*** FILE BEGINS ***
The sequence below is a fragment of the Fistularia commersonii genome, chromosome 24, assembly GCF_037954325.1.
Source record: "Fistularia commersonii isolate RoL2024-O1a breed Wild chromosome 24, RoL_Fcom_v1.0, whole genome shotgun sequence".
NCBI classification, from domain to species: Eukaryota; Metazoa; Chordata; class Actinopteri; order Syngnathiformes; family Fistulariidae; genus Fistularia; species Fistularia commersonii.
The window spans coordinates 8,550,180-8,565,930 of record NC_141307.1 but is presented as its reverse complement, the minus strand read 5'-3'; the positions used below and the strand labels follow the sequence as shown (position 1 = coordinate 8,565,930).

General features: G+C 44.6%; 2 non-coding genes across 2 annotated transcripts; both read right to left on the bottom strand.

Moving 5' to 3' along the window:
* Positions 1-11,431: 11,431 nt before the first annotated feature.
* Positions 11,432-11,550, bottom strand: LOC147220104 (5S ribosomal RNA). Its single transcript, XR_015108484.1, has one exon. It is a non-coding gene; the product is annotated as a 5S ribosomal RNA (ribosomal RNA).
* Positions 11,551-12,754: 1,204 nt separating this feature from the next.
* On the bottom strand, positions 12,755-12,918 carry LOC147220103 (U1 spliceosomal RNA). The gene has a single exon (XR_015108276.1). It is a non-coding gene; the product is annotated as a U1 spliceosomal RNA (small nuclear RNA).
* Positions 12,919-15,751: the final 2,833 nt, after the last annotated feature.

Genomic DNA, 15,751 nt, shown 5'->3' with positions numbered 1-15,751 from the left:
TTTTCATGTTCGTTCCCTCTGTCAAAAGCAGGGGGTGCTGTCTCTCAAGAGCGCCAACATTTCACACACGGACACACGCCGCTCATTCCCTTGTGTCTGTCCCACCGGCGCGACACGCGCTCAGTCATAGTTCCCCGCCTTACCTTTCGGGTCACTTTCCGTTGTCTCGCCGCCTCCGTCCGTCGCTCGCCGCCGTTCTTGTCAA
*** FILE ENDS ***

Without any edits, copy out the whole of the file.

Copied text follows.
The sequence below is a fragment of the Fistularia commersonii genome, chromosome 24, assembly GCF_037954325.1.
Source record: "Fistularia commersonii isolate RoL2024-O1a breed Wild chromosome 24, RoL_Fcom_v1.0, whole genome shotgun sequence".
NCBI classification, from domain to species: Eukaryota; Metazoa; Chordata; class Actinopteri; order Syngnathiformes; family Fistulariidae; genus Fistularia; species Fistularia commersonii.
The window spans coordinates 8,550,180-8,565,930 of record NC_141307.1 but is presented as its reverse complement, the minus strand read 5'-3'; the positions used below and the strand labels follow the sequence as shown (position 1 = coordinate 8,565,930).

General features: G+C 44.6%; 2 non-coding genes across 2 annotated transcripts; both read right to left on the bottom strand.

Moving 5' to 3' along the window:
* Positions 1-11,431: 11,431 nt before the first annotated feature.
* Positions 11,432-11,550, bottom strand: LOC147220104 (5S ribosomal RNA). Its single transcript, XR_015108484.1, has one exon. It is a non-coding gene; the product is annotated as a 5S ribosomal RNA (ribosomal RNA).
* Positions 11,551-12,754: 1,204 nt separating this feature from the next.
* On the bottom strand, positions 12,755-12,918 carry LOC147220103 (U1 spliceosomal RNA). The gene has a single exon (XR_015108276.1). It is a non-coding gene; the product is annotated as a U1 spliceosomal RNA (small nuclear RNA).
* Positions 12,919-15,751: the final 2,833 nt, after the last annotated feature.

Genomic DNA, 15,751 nt, shown 5'->3' with positions numbered 1-15,751 from the left:
TTTTCATGTTCGTTCCCTCTGTCAAAAGCAGGGGGTGCTGTCTCTCAAGAGCGCCAACATTTCACACACGGACACACGCCGCTCATTCCCTTGTGTCTGTCCCACCGGCGCGACACGCGCTCAGTCATAGTTCCCCGCCTTACCTTTCGGGTCACTTTCCGTTGTCTCGCCGCCTCCGTCCGTCGCTCGCCGCCGTTCTTGTCAA